Unaka receives $56K grant to start several Advanced Placement courses

Published 12:05 am Friday, May 15, 2015

Even as this school year winds down, school officials at Unaka High School have their eyes on next year and some exciting changes coming to the school.
Unaka High recently won a $56,000 grant from the Niswonger Foundation to help the school bolster its academic programs by adding Advanced Placement courses.
“We’ve had dual enrollment, but we’ve never had AP courses before,” Unaka High Principal Betsy Oliver said.
AP courses allow high school students to take advanced classes and earn college credits while still in high school.
Beginning next school year, eligible students can earn AP course hours in chemistry, biology, English and history, Oliver said.
“They can earn over 30 hours of college credit without ever leaving Unaka High School,” she said. “That is the equivalent of one year of college.”
The grant will provide the school with $56,000 worth of equipment and textbooks to get the AP courses up and running. The grant will also allow the school to purchase the college level text books for the program so the students and their families do not have that expense placed on them.
“A tremendous amount of the money will go to the science department for biology and chemistry lab upgrades,” Oliver said.
In addition to the money to purchase equipment and text books, the Niswonger Foundation is also providing additional funds to pay for teacher training for the AP courses, Oliver said.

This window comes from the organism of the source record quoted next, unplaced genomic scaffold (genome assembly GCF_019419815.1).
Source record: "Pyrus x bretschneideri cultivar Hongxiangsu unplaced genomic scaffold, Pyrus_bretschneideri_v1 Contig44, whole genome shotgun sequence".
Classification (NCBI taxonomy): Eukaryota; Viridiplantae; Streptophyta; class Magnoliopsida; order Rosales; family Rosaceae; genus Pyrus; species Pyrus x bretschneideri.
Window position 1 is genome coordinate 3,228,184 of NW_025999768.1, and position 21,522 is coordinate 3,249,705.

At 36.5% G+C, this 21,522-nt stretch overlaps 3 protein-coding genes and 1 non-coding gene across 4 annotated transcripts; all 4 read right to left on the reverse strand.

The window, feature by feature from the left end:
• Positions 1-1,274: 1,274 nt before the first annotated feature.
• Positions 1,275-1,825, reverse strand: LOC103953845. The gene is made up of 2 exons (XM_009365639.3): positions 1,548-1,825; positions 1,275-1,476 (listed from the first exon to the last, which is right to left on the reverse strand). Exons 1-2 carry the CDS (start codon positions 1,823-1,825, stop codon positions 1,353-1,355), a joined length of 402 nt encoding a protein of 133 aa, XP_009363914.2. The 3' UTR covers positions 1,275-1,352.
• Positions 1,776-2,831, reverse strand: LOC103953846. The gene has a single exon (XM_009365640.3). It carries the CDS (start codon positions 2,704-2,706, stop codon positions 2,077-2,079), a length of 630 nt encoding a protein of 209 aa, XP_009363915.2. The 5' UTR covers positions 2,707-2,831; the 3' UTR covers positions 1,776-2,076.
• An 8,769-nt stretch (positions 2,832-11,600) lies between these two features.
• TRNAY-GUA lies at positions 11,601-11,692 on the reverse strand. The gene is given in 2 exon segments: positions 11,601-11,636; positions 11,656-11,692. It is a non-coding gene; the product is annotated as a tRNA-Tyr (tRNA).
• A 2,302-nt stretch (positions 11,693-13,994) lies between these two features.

“The teachers have been wonderful,” Oliver said. “They are giving up a week of their summer vacation without getting paid so they can go to the training to help the students. I just think that is so admirable.”
The addition of AP courses has also drawn lots of support from the students as well as the staff.
“The kids are excited because they can see how this is going to benefit them,” Oliver said. “And their families are excited because they can see the savings this will be for them.”
Oliver praised the Niswonger Foundation for its gift to the school.
“They have been very receptive to anything we have needed,” she said. “This is a gift we desperately needed.”
Even with the addition of the AP courses, Oliver said the school will continue to offer its dual enrollment program through Northeast State Community College.
In addition to changes in the college path for students next year, Oliver said there will also be changes coming for those students on the career and technical education path.
“Our CTE classes are going to have work-based learning for our seniors,” she said.
Students in the health occupations classes will be going through clinicals at local health care facilities, students in the human services program will go through food-based classes at local restaurants and students in the agricultural program will be given the opportunity to work on a local farm in the community, Oliver said, adding students in the auto body repair program will continue getting their hands on learning through the program at the school.
The CTE program are an option for students who feel they may not fit the traditional college plan or who have career goals that require a technical education, Oliver said.
“We’re trying to not put our kids in a mold, but rather give them options,” she said.
Having the chance to work hands on in a field they are interested in can help the students decide if that is really the career path they want to follow, Oliver said.

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